But now your new friends are showing you other places. They are tastier places which are also healthier for you.

Still, you keep going back to the first place. It’s served you well.

It’s called Gyasi and Wil’s Family Restaurant, and Gregg Berhalter loves the lunch special.

This was one of the prime stumbling blocks of Berhalter’s early tenure as USMNT boss and one of its only true setbacks before his questionable substitutions in the Gold Cup Final against Mexico.

Berhalter overachieved in a big way during his time as Columbus Crew boss, and that was aided in no small way by midfielder Wil Trapp and Gyasi Zardes. One needs to look no further than Caleb Porter’s first season with a very similar Columbus roster to see just how well Berhalter did in Ohio.

But Trapp has been average at-best for the last four seasons in MLS and doesn’t have a place anywhere off the fringes of the national team pool (He’s been especially suspect this year in the United States’ top flight).

And to a lesser extent, the same is true for Zardes. Even in last year’s 20-goal season with Columbus, his stats were not wonderful (aside from the goals and yes, goals are pretty important in soccer).

Berhalter gave 17 of Trapp’s 19 caps to the midfielder, but only used him twice in the Gold Cup run (once off the bench). Trapp captained the side in his first eight caps under Berhalter, and again in June’s friendly slaughter at the hands of Salomon Rondon and Venezuela.

He’s just okay, not a mainstay, and it took Berhalter some time to realize that Michael Bradley was the far superior option despite being nowhere near his peak powers and a sudden turnover machine.

Zardes is not the answer at striker, although he put in a solid sub shift on Sunday, and Berhalter made sure he asked that question continually over the past half-year. He’s capable of the sublime and there’s currently a place for him in a 23-man roster, but that’s it. He has 10 goals and eight assists in 50 career caps, and here are the ones that come outside of CONCACAF:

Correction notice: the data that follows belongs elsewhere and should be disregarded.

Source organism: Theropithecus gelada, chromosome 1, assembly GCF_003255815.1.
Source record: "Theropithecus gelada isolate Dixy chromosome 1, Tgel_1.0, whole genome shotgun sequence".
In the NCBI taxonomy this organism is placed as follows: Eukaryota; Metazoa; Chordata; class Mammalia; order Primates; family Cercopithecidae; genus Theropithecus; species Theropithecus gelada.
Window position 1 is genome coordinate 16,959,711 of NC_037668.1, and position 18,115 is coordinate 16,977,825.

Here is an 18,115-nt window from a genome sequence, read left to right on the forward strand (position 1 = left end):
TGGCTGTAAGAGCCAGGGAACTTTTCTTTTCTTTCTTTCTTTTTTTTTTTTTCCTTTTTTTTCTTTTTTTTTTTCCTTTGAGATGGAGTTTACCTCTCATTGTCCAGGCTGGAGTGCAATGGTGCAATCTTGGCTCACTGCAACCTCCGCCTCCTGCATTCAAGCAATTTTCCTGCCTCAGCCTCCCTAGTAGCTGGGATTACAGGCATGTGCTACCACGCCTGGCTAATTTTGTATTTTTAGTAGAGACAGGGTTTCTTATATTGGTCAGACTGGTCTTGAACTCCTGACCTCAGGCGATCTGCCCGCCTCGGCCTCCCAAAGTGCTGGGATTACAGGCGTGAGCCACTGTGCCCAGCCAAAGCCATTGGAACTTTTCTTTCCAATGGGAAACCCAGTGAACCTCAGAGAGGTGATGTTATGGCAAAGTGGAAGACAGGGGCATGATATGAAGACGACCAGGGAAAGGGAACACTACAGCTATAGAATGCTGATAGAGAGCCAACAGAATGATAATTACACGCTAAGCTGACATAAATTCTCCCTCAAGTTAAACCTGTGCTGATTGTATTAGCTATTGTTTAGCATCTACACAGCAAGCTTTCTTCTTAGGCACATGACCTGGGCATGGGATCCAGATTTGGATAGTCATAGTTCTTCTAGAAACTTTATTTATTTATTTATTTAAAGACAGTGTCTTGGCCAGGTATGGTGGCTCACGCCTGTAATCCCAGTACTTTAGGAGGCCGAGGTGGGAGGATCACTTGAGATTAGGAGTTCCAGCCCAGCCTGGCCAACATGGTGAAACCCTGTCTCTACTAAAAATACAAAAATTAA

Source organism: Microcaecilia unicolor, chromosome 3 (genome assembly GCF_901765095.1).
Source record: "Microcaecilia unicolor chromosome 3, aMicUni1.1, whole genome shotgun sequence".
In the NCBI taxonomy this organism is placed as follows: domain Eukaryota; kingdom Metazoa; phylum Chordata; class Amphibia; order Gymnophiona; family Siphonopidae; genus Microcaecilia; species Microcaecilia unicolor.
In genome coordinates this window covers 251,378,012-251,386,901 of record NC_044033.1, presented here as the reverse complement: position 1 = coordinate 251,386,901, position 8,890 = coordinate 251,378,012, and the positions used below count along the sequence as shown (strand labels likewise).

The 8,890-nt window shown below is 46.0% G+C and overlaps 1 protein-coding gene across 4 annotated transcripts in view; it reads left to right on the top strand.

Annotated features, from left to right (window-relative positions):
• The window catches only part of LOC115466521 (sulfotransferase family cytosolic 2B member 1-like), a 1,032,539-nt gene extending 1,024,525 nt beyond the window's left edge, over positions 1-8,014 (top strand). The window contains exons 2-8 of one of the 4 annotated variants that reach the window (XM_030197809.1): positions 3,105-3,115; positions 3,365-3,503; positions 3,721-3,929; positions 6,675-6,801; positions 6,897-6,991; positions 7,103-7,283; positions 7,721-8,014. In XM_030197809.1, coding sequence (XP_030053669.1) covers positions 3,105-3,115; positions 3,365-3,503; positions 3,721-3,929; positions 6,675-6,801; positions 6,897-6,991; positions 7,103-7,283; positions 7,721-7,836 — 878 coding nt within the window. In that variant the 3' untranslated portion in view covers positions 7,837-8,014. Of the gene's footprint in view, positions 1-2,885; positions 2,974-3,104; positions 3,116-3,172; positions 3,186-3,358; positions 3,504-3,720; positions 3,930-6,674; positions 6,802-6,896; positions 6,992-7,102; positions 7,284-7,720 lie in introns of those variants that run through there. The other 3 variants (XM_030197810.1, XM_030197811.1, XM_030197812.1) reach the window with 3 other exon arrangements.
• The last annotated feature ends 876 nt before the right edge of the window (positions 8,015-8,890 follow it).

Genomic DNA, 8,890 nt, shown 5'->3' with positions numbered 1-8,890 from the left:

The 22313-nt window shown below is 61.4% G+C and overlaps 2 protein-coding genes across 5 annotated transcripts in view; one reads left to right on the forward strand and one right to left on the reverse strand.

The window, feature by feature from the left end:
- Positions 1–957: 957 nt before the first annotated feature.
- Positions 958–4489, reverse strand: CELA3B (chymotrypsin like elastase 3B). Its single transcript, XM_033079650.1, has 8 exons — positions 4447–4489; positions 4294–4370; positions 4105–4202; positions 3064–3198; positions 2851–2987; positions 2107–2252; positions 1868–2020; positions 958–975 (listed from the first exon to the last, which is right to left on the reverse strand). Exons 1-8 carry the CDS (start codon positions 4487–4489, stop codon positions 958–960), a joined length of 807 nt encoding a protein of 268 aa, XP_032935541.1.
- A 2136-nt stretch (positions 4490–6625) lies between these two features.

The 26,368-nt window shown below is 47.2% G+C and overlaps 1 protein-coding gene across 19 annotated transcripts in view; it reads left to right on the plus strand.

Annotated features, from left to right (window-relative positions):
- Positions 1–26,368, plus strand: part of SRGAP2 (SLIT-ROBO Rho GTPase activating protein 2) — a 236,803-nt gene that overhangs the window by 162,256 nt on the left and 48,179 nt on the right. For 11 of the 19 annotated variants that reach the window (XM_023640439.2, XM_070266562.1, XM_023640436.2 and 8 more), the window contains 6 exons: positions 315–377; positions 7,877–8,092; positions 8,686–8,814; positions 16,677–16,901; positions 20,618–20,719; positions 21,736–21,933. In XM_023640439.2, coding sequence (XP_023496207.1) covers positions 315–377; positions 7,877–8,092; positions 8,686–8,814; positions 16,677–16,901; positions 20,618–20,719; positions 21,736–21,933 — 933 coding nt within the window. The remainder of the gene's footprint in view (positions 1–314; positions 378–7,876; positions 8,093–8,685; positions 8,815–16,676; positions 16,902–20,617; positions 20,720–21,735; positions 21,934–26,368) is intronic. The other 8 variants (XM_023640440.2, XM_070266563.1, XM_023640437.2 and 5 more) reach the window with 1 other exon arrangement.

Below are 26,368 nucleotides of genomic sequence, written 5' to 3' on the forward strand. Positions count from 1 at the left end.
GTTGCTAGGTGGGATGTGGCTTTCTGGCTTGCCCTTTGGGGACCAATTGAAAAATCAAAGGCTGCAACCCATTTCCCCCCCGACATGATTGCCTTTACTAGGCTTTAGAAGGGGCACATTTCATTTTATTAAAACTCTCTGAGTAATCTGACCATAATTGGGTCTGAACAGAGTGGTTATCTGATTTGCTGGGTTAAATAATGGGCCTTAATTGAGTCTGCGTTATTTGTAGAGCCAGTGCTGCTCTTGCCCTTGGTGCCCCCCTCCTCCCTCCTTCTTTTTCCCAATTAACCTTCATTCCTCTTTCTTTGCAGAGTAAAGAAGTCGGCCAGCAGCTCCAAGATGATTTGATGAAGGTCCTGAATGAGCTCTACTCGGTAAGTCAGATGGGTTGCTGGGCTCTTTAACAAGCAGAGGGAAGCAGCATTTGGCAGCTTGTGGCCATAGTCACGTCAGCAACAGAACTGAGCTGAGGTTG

Bolivia: 2 goals
Paraguay: 1 assist
Ecuador: 2 goals
Chile: 1 assist
Netherlands: 1 goal

Anyway, the point is not to dog Trapp and Zardes. They are pool players, but are unlikely to be regular difference makers for the USMNT. Berhalter, as is his right, gave them a loyal chance to stake a claim to their preferred places. Neither has been exceptional despite a wealth of experience in his system. The game’s not over, but it seems their role is as mid-level boss.

Pulisic is a wonder, and we wonder what’s next (Alternatively titled: Don’t hurt him, Lamps)

Christian Pulisic is a terrific player with world class potential. He is a worker, a playmaker, a finisher, and a burgeoning leader.

We need not spent too much detailing his exploits in the tournament, which earned him a place in the Best XI.

But the key part of this is that the kid continues to show up bigger when it matters.

Not 21 until September, Pulisic’s first Gold Cup saw him post three goals and three assists in five matches. Prior to this summer, he has seven goals and seven assists in World Cup qualifiers.

Even including his failure to meet the score sheet in the Copa America Centenario, Pulisic has 10 goals and 10 assists in 21 tournament matches for the USMNT. Compare that to three goals in nine friendlies. Guy’s a gamer.